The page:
The Seagulls finished the home-and-away season on top of the ladder with a 15-1-1 record and a percentage of 189% and narrowly beat the eventual premier, Geelong West, in the second-semi final before a crowd of 8,000 at Toorak Park, 19.18.132 to 19.11.125. Williamstown led by 39 points at three-quarter time before the Roosters piled on six goals in the dying minutes to almost snatch victory. Geelong West then went on to easily account for Sunshine in the preliminary final.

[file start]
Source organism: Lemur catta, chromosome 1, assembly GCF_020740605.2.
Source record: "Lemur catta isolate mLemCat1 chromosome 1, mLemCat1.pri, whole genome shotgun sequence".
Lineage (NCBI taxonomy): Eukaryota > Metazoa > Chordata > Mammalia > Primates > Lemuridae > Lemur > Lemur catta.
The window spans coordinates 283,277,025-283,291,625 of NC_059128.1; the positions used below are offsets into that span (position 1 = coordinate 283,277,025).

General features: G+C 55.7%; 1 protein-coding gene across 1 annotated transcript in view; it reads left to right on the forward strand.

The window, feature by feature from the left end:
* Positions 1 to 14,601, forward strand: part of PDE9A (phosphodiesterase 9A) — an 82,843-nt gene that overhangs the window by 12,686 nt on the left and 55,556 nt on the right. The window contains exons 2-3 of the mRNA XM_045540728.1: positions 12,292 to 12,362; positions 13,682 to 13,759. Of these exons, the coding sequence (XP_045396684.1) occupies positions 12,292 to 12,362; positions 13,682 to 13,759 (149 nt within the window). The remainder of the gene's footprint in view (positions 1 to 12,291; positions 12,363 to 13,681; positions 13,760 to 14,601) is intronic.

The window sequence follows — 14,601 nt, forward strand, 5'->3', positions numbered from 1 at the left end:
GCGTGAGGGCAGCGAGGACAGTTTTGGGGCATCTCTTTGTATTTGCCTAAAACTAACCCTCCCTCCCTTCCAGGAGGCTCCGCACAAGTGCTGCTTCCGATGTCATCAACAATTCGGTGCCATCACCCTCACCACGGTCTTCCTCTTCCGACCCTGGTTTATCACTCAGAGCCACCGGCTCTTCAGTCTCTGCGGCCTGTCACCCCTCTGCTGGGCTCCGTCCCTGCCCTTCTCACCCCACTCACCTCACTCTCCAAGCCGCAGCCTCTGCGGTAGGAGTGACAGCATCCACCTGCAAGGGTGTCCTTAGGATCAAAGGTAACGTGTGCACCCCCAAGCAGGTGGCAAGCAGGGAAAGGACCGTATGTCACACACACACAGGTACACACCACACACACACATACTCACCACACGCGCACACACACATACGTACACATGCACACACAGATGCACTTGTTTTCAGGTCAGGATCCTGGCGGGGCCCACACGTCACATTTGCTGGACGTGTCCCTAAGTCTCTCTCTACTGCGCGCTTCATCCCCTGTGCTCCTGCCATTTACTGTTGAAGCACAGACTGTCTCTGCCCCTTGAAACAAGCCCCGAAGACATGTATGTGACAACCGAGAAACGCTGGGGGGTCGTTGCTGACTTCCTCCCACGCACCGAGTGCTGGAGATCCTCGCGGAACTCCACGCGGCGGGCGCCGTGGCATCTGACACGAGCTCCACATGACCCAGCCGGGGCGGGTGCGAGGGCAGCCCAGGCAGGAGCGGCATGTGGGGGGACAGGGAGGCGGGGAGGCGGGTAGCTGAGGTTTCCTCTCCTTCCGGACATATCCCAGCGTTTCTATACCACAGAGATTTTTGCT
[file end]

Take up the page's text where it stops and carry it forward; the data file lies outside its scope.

Williamstown went down to the Roosters in the grand final, 20.15.135 to 18.15.123, in controversial circumstances. A rover named Ian Nankervis was recruited from Carlton in 1967 and, after enjoying a superb debut season with the Seagulls where he took out the Club best and fairest award, Nankervis won the 1968 J. (Jack) Field Medal as Best and Fairest in the VFA 2nd Division. After the second-semi final, while being presented with his medal, vice-captain Nankervis somewhat foolishly used the occasion to publicly criticise his coach, Max Papley's hard training methods, which were necessary to sustain the new style of handball and play-on tactics. It was also alleged that Nankervis demanded more money due to his best and fairest in 1967 and now the Field Medal win. The Seagulls and Papley were outraged, and Nankervis was immediately suspended. He didn’t play in the Grand Final against Geelong West, replaced by Bob Smith, and was sorely missed as Williamstown lost a nail-biter by 12 points at Toorak Park to the persistent Roosters. Despite the Seagulls leading by four goals during the second quarter, Geelong West played themselves back into the game and by half time the lead had been reduced to 8 points. The lead was reduced to five points by three quarter time, and early in the last term the Roosters hit the front and got out to a two-goal lead. At the 21-minute mark Camilleri goaled followed by another from Mulligan as time-on started to regain the lead. However, Geelong West added another two goals to run out winners. Would the result have been different had Nankervis played? That is something that Seagulls fans have been able to debate ever since, as Nankervis had kicked three goals in the second semi victory and 52 for the season and was regarded by Papley as the best rover in the competition. At season's end, Nankervis was sold to Dandenong and the runner-up placing meant the club would have to spend another year at Division Two level. The match was rough with Papley the opposition's target, as usual. Ian Johnson and Mick Mulligan were both reported and Snell of Geelong West was booked for striking Papley. The crowd was 6,000 which was smaller than the second semi-final. Bob Ware kicked 4 goals and Camilleri and Mulligan 3 each. Best players were Ware, Camilleri, Papley, Barnes and Smith.